Tea Writings

A blog about tea from the desk of Cecilia Tan

Roast Sweet

June 17, 2009 By: ctan Category: Tea Musings, Tea Reviews

Ahhh, this is Da Stuff.

I’ve been drinking a lot of enjoyable teas lately. Despite the fact that it’s mid-June and the longest day of the year is nigh, it’s been downright chilly in New England. With the temps in the low 60s every day and in the 50s (or even 40s again like it was last night) at night, it’s perfect tea-drinking weather. A warm pot sits on my desk throughout the day and evening hours while I work.

Having just ordered a slew of sample teas from various places, I’ve been brewing lots of things that are quite tasty, but I’ve been refraining from writing about them until I’ve tried them each four or five times. I used to review music back in another life, and I learned that I didn’t really know what I thought of an album until I’d heard it through five times. I figure tea might be the same.

Except today I brewed a pot of “Oolong Choice.” This came from Holy Mountain and I picked it on a whim, trying to find something that tastes like the tea they used to have a Chinese restaurant near here (with the punny name of Wok and Roll). I’ve also been trying to find something to fill the hole in my collection that fits in the flavor profile where the Sow Mee White tea used to be.

This is Da Stuff!

The Holy Mountain site describes it thus: “Often referred to as the ‘Champagne of Teas,’ oolong is the personal choice of professional tea tasters. Our Oolong Choice is hand picked once a year, when the flavor is at its finest. Mostly grown in the Omei area of Hsinchu county, the leaves are naturally curly with silver tips and the tender sprouts are picked during the peak of summer. This tea is distinguished by its delicate peach pit flavor. ” Omei is in Taiwan.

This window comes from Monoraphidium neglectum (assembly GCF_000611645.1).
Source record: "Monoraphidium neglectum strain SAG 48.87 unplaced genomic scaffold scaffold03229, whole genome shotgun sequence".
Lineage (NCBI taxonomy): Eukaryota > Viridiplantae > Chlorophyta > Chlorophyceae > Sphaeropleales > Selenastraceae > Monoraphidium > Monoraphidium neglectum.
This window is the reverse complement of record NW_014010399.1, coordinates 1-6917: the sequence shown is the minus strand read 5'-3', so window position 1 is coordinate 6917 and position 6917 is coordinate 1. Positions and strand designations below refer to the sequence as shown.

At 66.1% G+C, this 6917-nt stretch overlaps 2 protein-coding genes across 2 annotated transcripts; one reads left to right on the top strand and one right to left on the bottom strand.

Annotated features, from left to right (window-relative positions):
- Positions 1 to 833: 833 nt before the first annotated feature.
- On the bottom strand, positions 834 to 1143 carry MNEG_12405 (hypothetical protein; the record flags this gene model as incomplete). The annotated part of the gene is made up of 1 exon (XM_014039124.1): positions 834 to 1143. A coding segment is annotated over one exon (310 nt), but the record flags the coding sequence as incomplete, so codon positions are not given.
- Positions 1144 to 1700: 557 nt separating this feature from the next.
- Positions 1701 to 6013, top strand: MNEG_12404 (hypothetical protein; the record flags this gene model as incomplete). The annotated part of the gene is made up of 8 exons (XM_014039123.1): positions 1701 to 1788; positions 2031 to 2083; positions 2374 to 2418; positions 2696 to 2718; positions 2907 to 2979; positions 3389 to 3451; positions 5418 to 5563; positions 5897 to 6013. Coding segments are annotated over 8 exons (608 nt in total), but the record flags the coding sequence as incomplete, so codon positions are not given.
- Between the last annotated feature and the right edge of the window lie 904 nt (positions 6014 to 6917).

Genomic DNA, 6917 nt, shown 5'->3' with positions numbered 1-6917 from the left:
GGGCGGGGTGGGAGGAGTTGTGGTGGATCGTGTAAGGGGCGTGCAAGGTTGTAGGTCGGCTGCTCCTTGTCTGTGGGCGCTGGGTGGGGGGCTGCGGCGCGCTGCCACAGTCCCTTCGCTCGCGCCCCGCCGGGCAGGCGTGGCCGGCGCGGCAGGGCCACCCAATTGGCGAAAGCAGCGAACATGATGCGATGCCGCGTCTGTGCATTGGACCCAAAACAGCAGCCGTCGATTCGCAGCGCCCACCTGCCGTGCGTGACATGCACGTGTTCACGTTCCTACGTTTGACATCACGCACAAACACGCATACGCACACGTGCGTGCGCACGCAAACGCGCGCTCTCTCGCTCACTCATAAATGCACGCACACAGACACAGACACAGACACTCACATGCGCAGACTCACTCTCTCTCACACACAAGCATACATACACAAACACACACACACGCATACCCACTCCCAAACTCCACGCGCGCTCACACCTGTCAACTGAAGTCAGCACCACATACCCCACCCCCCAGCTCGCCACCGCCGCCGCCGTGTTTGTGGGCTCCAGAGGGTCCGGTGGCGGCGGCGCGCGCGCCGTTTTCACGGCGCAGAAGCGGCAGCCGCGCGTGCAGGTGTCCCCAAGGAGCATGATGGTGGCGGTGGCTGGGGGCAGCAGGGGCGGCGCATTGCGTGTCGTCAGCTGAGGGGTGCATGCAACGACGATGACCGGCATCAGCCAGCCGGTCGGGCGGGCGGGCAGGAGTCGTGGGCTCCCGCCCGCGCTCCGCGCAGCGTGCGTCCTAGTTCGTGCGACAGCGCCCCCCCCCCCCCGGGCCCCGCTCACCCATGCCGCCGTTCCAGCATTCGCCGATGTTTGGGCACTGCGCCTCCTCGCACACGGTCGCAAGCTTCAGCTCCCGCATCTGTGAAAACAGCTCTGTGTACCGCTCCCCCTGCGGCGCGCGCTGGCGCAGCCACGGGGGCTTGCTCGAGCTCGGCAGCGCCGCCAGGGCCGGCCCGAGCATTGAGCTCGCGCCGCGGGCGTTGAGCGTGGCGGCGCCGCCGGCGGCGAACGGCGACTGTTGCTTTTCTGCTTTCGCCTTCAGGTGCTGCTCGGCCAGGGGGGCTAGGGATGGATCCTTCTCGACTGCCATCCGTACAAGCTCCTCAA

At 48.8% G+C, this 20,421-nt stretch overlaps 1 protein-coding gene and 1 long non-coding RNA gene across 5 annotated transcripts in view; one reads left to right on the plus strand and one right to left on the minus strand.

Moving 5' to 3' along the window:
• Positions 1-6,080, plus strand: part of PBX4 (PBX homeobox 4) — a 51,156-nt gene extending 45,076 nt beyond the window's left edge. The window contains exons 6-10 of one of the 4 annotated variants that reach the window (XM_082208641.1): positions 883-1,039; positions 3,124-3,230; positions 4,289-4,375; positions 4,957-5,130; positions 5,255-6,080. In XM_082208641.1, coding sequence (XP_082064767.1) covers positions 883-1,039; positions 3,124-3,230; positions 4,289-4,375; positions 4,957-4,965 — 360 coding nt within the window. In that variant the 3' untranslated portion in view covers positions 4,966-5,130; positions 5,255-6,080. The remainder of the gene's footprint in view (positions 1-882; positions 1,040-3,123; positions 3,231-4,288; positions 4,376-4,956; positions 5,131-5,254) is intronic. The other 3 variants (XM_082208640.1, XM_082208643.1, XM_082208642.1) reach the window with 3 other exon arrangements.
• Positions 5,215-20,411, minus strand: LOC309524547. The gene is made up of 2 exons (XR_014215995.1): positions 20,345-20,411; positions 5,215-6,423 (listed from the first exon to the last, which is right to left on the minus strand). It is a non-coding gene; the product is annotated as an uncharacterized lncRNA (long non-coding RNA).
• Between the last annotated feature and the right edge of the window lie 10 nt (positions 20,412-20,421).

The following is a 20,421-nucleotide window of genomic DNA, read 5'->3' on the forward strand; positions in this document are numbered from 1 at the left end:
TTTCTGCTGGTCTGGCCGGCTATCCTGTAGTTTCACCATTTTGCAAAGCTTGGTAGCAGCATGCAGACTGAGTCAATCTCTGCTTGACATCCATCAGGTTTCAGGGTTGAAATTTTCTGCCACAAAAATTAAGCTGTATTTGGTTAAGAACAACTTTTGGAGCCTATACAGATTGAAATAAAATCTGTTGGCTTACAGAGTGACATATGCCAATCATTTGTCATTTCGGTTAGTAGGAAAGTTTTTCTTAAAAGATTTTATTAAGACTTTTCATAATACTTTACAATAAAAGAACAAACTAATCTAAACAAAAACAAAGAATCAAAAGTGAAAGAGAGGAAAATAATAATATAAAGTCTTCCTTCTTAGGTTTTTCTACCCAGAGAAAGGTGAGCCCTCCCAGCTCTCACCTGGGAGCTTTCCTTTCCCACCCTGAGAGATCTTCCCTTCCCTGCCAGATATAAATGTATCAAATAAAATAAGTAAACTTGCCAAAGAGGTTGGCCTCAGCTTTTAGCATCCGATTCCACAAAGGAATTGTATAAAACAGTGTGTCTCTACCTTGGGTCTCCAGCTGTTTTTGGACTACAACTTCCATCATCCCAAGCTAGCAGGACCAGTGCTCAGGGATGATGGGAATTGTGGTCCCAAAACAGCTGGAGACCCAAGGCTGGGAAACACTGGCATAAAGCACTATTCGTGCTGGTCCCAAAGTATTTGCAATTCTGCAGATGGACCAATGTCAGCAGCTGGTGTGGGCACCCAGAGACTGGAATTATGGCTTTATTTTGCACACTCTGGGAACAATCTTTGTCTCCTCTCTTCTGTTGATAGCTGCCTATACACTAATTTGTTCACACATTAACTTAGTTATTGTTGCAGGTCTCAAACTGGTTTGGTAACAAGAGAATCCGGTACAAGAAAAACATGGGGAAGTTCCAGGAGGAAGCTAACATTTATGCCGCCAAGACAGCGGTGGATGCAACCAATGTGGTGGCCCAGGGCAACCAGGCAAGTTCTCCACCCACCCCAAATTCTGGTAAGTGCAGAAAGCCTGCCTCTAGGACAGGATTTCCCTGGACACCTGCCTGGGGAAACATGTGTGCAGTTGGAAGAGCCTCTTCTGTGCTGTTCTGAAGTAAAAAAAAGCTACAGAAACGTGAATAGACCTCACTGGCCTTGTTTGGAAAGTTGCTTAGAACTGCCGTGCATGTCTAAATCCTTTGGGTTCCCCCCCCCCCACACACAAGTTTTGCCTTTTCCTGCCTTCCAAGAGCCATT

There’s a sweetness that is added to food by caramelization, and that same sweetness develops in tea during oxidation. This tea is sweet in a way that is wholly free of flowers or fruit, an inherent deliciousness that keeps me sipping constantly in a way that flavored teas don’t always.

What’s most amazing to me is that the Sow Mee I had bought from English Tea Store last year and this Oolong Choice taste nearly indistinguishable from each other. I went to look up the page for the Sow Mee (at www DOT englishteastore DOT com/1mt-sw.html) and it had this to say: “Sowmee is one of the lower grades of white tea, but despite this it has the properties attributed to white teas. The leaves for Sowmee are plucked during late April, May and June. The lack of processing and hand selection is evident in the leaf appearance of Sowmee as it is somewhat mixed and tending flaky and flat. This Sowmee has a more pronounced taste profile – almost oolong tea-like. Many white tea drinkers prefer this cup in that there is a ‘substance’ to the taste compared to the delicate nuances of other white teas.”

Fascinating. In other words, I can get the same flavor from the “low grade” white as I get from the high grade oolong? The Sowmee is $9.50 for a half pound at English Tea Store, while the Oolong Choice is about twice that at Holy Mountain. I suppose it is like finding a really terrific but inexpensive rioja, while the pinot noir is twice the price.

Knowing me, though, my next order will include a half pound of both. Perhaps further testing is necessary.

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